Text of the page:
Fall semester is beginning with The Cellar closed for repairs.
Along with the roof of the L Building, the Cellar is undergoing repairs needed after water damage earlier in the year.
The DRV Company will be working 10-hour days, four days a week to complete the projects, using Fridays as make-up days if necessary.
The Cellar is mostly known as a space for students to hang out between classes, but it’s also home to Student Government.
Tyler Rahe and Rick Ramlow, of the contracting crew for the Cellar, were tearing up the flooring in the Student Government room the week before Fall Semester started.
“We’ve been doing construction all week,” Rahe said, with country music playing in the background.
“We hope to have this all torn up by the end of the week,” he said.
According to Rahe, the Cellar will be receiving new floors, carpeting, and painting.
He said that before they put in the new flooring, workers will be trenching water damage for about three weeks. Then putting in the new flooring and carpeting will take about three weeks.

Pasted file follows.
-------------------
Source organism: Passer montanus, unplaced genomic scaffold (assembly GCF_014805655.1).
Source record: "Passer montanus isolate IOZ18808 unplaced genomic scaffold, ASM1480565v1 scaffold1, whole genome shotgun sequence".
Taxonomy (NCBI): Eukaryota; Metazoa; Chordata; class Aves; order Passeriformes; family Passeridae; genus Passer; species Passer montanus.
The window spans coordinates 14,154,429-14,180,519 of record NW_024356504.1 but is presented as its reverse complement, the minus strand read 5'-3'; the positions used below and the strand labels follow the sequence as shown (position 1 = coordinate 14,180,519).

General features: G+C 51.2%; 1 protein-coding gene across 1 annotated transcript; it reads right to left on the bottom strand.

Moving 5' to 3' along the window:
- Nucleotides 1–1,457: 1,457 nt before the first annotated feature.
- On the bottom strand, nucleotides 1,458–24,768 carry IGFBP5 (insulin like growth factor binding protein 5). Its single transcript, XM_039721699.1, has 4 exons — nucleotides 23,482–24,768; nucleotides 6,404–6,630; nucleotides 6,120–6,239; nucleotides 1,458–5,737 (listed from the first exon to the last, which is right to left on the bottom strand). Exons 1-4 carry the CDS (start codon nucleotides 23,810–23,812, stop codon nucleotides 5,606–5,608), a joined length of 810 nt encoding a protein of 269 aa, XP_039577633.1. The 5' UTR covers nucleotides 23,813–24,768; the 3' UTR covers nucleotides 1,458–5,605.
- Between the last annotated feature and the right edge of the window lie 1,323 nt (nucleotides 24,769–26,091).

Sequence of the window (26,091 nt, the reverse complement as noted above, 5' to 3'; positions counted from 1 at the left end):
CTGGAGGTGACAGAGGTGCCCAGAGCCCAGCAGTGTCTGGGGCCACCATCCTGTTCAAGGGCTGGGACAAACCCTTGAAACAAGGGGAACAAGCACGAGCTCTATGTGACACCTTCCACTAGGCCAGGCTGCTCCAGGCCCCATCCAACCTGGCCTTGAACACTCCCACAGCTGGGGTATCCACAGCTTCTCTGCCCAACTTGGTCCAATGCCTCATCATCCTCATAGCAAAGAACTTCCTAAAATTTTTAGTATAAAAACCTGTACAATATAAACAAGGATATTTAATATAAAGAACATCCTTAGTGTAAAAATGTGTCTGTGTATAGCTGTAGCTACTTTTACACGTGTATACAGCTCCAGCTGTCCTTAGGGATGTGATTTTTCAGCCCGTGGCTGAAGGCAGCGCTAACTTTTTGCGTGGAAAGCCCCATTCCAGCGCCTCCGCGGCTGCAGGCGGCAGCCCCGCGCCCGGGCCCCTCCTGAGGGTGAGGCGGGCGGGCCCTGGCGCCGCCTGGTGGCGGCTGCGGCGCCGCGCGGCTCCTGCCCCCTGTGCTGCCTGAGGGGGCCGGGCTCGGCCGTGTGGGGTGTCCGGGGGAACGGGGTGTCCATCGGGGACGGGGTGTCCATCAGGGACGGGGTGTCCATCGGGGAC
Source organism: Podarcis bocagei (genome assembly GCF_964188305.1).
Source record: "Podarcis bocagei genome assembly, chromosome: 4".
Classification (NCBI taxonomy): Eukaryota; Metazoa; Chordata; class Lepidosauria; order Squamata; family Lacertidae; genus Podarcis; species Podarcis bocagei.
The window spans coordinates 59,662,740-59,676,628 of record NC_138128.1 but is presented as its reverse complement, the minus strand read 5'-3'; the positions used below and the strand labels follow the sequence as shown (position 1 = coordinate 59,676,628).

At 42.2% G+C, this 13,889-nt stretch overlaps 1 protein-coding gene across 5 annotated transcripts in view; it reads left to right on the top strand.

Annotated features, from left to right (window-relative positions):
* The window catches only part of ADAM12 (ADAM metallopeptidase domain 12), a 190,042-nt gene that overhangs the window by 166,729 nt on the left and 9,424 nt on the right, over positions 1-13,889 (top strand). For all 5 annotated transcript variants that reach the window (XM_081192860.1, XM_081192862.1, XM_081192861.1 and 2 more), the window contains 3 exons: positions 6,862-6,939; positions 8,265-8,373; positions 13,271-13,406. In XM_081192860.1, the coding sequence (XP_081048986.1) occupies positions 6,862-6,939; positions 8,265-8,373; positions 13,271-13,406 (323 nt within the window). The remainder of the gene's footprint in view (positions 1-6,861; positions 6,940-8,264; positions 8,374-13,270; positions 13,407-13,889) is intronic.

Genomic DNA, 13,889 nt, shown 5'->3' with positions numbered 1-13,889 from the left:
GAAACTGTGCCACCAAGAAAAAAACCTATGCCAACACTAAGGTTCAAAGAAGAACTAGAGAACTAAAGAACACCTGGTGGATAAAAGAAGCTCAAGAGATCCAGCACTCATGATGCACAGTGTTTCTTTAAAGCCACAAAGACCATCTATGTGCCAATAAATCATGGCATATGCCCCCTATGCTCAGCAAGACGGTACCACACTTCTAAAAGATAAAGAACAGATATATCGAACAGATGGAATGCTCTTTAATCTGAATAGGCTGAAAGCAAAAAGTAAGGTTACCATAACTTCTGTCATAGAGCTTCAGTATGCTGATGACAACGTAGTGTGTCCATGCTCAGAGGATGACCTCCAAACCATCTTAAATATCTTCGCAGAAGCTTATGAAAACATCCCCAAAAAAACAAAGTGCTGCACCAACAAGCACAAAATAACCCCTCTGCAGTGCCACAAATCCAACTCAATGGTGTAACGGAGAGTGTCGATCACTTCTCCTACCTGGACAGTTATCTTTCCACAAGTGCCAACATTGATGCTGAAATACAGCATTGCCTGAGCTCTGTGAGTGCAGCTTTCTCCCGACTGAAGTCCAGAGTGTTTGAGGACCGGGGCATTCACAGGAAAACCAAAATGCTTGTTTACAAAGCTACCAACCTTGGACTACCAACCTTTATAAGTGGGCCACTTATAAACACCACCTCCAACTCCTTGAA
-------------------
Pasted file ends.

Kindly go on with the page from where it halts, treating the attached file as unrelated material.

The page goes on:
After the flooring and carpeting are done, the painting will start. Rahe said he was unsure how long that would take them to complete.
During the renovations to The Cellar, the Student Government has moved its offices room to the E Building.
Repairs to the Life Science Building will mostly affect the second floor and roof, according to an e-mail from Jack Burns, MCCC director of Campus Planning & Facilities.
However, there may be work in other parts of the building at times, Burns said.
Some entrances and exits may sometimes be closed because of the construction, he said.
Burns’ e-mail stated that the construction should end somewhere around the end of October or early November, but that it could be delayed.
Burns requested that the contractor and the crew members use the back of Lot 3 for parking. This will allow the parking spots closer to the building to remain open for students and faculty.
In the e-mail, Burns said the contractors will try to stay out of the way of students and faculty as much as possible.
There will be extra noise on campus, so students and faculty should be expecting that, he said.